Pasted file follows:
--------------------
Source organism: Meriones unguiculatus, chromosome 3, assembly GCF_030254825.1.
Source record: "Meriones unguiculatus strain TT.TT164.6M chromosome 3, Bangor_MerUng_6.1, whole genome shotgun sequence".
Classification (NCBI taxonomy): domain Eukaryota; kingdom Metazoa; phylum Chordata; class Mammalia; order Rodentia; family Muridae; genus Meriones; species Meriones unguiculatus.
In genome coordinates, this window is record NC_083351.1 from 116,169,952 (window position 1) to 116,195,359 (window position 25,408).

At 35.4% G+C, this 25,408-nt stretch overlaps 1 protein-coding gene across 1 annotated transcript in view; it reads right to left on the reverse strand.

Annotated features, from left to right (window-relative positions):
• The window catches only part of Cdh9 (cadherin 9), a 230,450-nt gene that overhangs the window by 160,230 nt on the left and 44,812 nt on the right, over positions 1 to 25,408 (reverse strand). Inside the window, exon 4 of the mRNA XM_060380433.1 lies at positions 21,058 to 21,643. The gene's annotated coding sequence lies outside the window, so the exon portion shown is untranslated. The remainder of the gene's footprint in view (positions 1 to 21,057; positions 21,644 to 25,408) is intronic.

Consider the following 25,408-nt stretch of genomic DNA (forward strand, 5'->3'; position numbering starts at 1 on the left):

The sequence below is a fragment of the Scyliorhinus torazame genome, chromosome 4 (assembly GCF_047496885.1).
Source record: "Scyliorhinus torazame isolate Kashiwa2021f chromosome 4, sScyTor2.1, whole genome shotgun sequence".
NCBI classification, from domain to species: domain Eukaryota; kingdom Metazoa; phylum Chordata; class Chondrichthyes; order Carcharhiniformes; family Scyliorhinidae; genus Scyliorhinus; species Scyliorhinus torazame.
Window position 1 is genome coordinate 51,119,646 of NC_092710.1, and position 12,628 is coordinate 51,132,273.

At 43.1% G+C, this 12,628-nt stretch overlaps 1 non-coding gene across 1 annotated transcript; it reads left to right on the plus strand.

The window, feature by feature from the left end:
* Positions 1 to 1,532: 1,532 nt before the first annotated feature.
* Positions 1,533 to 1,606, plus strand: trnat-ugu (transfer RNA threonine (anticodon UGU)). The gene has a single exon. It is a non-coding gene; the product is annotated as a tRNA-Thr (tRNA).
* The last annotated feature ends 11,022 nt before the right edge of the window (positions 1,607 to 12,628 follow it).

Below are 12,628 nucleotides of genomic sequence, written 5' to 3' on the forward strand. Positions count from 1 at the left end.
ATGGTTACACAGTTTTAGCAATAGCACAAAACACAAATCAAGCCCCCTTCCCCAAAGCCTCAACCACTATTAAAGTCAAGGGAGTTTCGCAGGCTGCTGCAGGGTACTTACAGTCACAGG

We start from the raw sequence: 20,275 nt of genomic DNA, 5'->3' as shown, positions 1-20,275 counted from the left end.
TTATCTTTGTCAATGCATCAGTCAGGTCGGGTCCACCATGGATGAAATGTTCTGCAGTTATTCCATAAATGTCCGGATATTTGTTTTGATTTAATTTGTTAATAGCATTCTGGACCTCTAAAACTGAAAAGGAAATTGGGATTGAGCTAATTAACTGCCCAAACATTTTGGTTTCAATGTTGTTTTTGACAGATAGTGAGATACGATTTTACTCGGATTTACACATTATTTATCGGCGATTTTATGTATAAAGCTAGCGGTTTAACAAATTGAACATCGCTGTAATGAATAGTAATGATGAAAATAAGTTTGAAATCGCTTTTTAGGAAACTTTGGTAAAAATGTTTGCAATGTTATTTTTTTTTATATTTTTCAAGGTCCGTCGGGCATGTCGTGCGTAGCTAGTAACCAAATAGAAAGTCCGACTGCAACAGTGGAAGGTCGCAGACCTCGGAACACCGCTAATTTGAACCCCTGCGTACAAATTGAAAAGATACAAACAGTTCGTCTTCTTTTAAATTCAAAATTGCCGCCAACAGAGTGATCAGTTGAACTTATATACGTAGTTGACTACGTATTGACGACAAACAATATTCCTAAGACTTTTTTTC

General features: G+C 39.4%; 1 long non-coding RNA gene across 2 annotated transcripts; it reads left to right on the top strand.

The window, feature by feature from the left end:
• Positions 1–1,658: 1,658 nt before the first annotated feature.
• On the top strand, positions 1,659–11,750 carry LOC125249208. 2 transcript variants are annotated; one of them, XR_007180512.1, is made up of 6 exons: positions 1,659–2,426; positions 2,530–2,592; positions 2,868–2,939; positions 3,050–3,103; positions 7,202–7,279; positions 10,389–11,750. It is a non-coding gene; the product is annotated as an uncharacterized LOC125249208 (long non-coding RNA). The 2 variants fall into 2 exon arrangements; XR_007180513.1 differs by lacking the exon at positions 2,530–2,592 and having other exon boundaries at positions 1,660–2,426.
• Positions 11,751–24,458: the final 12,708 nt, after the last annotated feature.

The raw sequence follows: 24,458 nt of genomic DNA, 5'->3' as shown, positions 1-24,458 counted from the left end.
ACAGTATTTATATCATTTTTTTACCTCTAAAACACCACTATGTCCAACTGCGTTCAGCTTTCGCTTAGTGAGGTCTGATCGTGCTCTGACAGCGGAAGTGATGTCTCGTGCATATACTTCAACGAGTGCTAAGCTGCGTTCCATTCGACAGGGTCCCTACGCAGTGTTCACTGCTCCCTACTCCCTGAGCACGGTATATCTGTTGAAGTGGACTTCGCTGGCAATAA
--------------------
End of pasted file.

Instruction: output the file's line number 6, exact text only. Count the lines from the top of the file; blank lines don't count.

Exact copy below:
Annotated features, from left to right (window-relative positions):